Sweeney Todd @ Sheffield Lyceum, March 15th 2011.
Synopsys: London, Victorian times. A happy-go-lucky sailor is wide-eyed about being in London, a place like no other. The grimy tired faces of passers-by and the foggy atmosphere do not deter him from his excitement. Then his travel companion, a man they found adrift at sea and saved, joins in, comparing London to a cesspit. His look is world-weary, his eyes reveal a soul broken by life. He utters to the young man:
“Life has been kind to you. You will learn”.
An anger below the surface of his face, but still a calm delivery. His name is Sweeney Todd. It used to be another name, but that’s just the first of many threads waiting to unravel in this penny dreadful fodder called Sweeney Todd, The Demon Barber of Fleet Street, a musical penned by one of my fave writers, Stephen Sondheim and performed by Sheffield’s own Croft House Theatre Company.
What else happens? Suffice to say, it’s a grisly story of revenge and horrible pies (no, not Pukka*). Who could be better than Stephen Sondheim to put his talent into this sort of story that is so Grand Guignol and so thoroughly entertaining? Between the 2006 revival in Broadway (superbly done with minimalistic perfection) and the recent Burton + Depp film (which I thoroughly enjoyed), the Demon Barber from Fleet street is enjoying a resurgence.
The show: I’ve previously had the pleasure of seeing the work of Croft House Theatre Company in 2009, with their outstanding version of The Producers. Back then, at the box office, I was warned (might be too strong a word, though), that it was an “amateur production”**. I beg to differ, as it was everything but.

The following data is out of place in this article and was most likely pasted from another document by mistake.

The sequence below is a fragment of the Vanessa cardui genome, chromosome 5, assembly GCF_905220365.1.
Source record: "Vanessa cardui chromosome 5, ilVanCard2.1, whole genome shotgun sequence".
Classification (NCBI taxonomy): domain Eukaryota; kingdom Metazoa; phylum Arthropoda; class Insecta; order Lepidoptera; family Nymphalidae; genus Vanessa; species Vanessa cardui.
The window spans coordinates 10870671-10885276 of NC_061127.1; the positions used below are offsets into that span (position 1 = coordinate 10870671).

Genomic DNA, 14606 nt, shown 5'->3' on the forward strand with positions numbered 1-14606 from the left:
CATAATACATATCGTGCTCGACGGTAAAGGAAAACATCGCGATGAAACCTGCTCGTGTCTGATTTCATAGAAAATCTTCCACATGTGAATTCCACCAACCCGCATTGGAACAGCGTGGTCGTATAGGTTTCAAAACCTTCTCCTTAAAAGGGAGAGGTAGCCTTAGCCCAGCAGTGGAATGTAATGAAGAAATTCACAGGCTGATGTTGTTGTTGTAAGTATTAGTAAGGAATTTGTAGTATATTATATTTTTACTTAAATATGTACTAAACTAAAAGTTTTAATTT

Fast-forward two years, I buy tickets for Sweeney Todd and the same warning comes. Barring some slight technical problems, I can’t see the “amateur” bit.
In fact, let’s get the unpleasant bits out of the way, the following mishaps occurred: Judi Johnson-Hart‘s mic was out during her introductory song (although you could still hear her voice), a bell fell after being rang and Sweeney’s chair/chute (just go with it) had a mind of its own.
That’s it, only technical stuff failing, but the human element always working. Funny with this musical, problems happen all the time. I must say, though, that every single Sweeney Todd performance I’ve seen, the chair malfunctions. Must be a phantasmagoria-style curse roaming around.
Now, the good about the show? Everything else. I can’t see the “amateur” bit in the set, as it did look grimy and old enough to look like a Victorian street (fog and all – where’s Tom Baker in a deerstalker hat?). All actors had very good costumes and either I was hungry, or there were real pies being eaten on stage (hopefully with a different filling as the one implied).
The whole musical always rests on the shoulders of whoever plays Sweeney Todd and his accomplice, Mrs. Lovett. In this case, Martin Peacock (Sweeney) did an excellent job, conveying an understated anger behind a chilling look before his voice thundered the words of Sondheim. Judi Johnson-Hart also shined as Mrs. Lovett, the opportunistic pie maker that still hopes to make a better future for herself (with a few extra quid on her purse).